Date of Award

Spring 1-1-2012

Document Type

Thesis

Degree Name

Master of Arts (MA)

Department

Religious Studies

First Advisor

Ruth Mas

Second Advisor

Carla Jones

Third Advisor

Deborah Whitehead

Abstract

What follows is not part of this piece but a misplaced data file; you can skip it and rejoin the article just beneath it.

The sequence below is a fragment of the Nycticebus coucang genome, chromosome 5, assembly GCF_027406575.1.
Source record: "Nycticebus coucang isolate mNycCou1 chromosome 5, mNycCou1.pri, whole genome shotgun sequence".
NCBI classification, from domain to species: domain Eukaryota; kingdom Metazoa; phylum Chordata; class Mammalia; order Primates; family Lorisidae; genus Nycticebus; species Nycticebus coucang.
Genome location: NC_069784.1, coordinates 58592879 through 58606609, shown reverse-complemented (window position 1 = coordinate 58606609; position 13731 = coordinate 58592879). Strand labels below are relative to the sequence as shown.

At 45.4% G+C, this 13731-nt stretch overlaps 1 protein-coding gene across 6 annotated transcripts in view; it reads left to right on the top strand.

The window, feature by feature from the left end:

Scholarship on Islam and gender consistently questions as to whether or not Islamic norms oppress Muslim women's agency. One aspect of this discussion is the issue of a Muslim woman's consent in getting married and in sexual relations. The scholarship of Kecia Ali focuses on this issue of consent, and when she finds the Islamic legal tradition lacking in allowing for a woman's consent in marriage, she calls for Muslim women to engage in acts of "personal reflection." This creates a binary concerning agency, wherein external norms (The Islamic Legal tradition) suppress agency, while true agency is only found in acting in accordance with internally felt desires. This thesis investigates the reasons why Ali folds into ideas of personal reflection to reconcile Islamic understandings of marriage with contemporary Western views. In order to do this, I explore Ali's commitment to the Islamic Tradition's ability to change to incorporate consent in marriage, and how she fails to substantiate such flexibility and adaptability. Secondly, I argue that calling for "personal reflection" depends on notions of the authentic self, wherein the self holds inner depths and wisdom. In the second part of this thesis, I explore how the combined scholarship of Saba Mahmood and Ludwig Wittgenstein can provide enriched ways to understand agency. Through Mahmood's scholarship on the women's mosque movement in Egypt, she argues for a view of the self and desires as malleable through discipline. Building on this, Wittgenstein's theory of language games demonstrates how the discipline and outward action shape the rules of the language games, or rather, the norms of a society.

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